When I arrived in Putrajaya at the COA, my associate lawyer, Harvinderjit Singh, was shocked to see the swelling on my hand and told me to immediately go to the hospital.

Initially, my plan was to complete parts of the appeal in the morning and then head to the hospital either during lunch break or in the late afternoon after the case. I have a high threshold for pain, and I thought I could complete the submission before seeking treatment. But my team were concerned and advised me to seek an adjournment of the fourth appeal to the next day.

Consulted orthopedic specialist

When the court started, we applied for the fourth appeal, which was mostly my submission, not to be undertaken on that day as I needed immediate medical treatment. The attorney-general did not object to us doing the submission within the same week, but not Thursday (March 14) as he would be engaged with the Johor sultan.

Friday, on the other hand, was too short (considering Friday prayers) so we settled for Wednesday. Everything was agreed to when I left the COA leaving Harvinderjit to tend the fort. But what I did not know was that after I had left, all parties, including the court, decided that Friday would be a better option for the hearing of the appeal.

As I had a little more time, I went to consult my regular orthopaedic specialist at the Tung Shin Hospital in Pudu.

The specialist was kind enough to wait for me. Immediately upon examination, he was of the opinion that there could be a fracture. But thank God, the X-ray revealed otherwise.

It was massive soft tissue and blood capillaries injury causing significant internal bleeding that accounted for the tennis ball-like swelling and pain. I was given medication and medical leave up to Friday. But I would be attending court as I did this morning, tomorrow and Friday at the COA.

As you can see, we are not delaying the trial notwithstanding exigent circumstances.

Who delayed this trial? Consider the below honestly, and tell me who is the culprit.

The SRC International trial was fixed commencing from February 12, 2019 to March 29, 2019. But the AG decided at the eleventh hour to add three new additional charges under the Anti-Money Laundering, Anti-Terrorism Financing and Proceeds of Unlawful Activities Act 2001 (Amla) at the trial court on Jan 28, 2019.

This was hardly two weeks from the trial without giving us the benefit of an earlier notice, especially as this would significantly change the trial dynamics, components and programmes.

A decent AG would give us an early notice so that we could offer an opinion if the three new charges could be jointly tried with the seven existing SRC charges on January 28 itself. If he had given us notice, we would not have to ask for time to consider this suggestion by the public prosecutor on January 28.

We also realised that there could be a serious problem in the mode of charging the three additional charges as they sneakily preferred the charges at the High Court itself calling them “charge 4, 5 and 6” without going through the lower court, as these new charges are trilable by the Sessions Court and need a special legal transfer mechanism for the charges to be transferred to the existing SRC High Court. Any chambering student in a criminal based practice would know this.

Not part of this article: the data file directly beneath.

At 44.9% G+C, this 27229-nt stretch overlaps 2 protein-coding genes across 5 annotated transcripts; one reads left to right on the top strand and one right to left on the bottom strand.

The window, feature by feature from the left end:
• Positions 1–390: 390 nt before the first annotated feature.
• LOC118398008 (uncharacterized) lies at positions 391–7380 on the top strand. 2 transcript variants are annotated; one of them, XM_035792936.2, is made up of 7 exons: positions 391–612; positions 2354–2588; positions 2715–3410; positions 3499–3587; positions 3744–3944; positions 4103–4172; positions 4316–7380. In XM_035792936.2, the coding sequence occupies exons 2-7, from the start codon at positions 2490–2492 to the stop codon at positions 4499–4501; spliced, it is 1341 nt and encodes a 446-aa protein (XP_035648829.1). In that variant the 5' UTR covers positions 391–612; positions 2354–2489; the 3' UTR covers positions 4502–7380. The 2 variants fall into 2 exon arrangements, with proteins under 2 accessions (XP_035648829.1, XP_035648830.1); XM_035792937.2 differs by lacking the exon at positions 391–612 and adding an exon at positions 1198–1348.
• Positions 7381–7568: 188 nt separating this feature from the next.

Anyway, Justice Mohd Nazlan Mohd Ghazali, realising we were unnecessarily taken by surprise, adjourned the matter for further consideration on February  7, just after Chinese New Year. Ask yourself who caused this delay?

As usual, we prepared tirelessly for the submission on Feb 7 in spite of the Chinese New Year and the need to prepare for the main trial starting imminently on Feb 12.

But, lo and behold, the AG personally turned up this time on Februry 7 to give us further shocking news for further concern.

An attempt to sabotage?

First, he said, to avoid troubling the court deciding on the joinder of charges, he was withdrawing the three new charges. What? Is this really happening? Why didn’t he have the decorum to tell us earlier so that we did not have to waste countless red-eyed days and nights preparing the arguments on the joinder?

We complained. Was this an attempt to sabotage by taking us away from preparing the main case? In any case, the statement by the AG that the new charges were withdrawn to save the court time in deciding about the joinder was not frank, as the real reason for the withdrawal was the AG had realised the blunder his office had made in the way he proferred the three additional charges directly at the High Court. This is having blunder and arrogance all together.

Now tell me honestly who caused this unnecessary waste of time and delay?

But that is not all. The AG, out of the blue, suddenly realised and told the court that as a result of two Federal Court decisions, two years and one year earlier respectively, he had second thoughts about the constitutionality of his transfer certificates under Section 418(A) of the Criminal Procedure Code and Section 60 of Amla and the transfer of all the seven charges of SRC cases to the High Court. But hang on, didn’t the AG say constitutional law is his forte?

The AG withdrew all the transfer certificates and literally told the judge that the SRC cases be reverted to the Sessions Court. This is now the subject of appeal on Friday.

Friday is also the subject of whether the judge can flip the AG’s transfer into his own initiated transfer without moving the cases physically to the Sessions Court first (as suggested by the AG himself) and bring them back to the same court.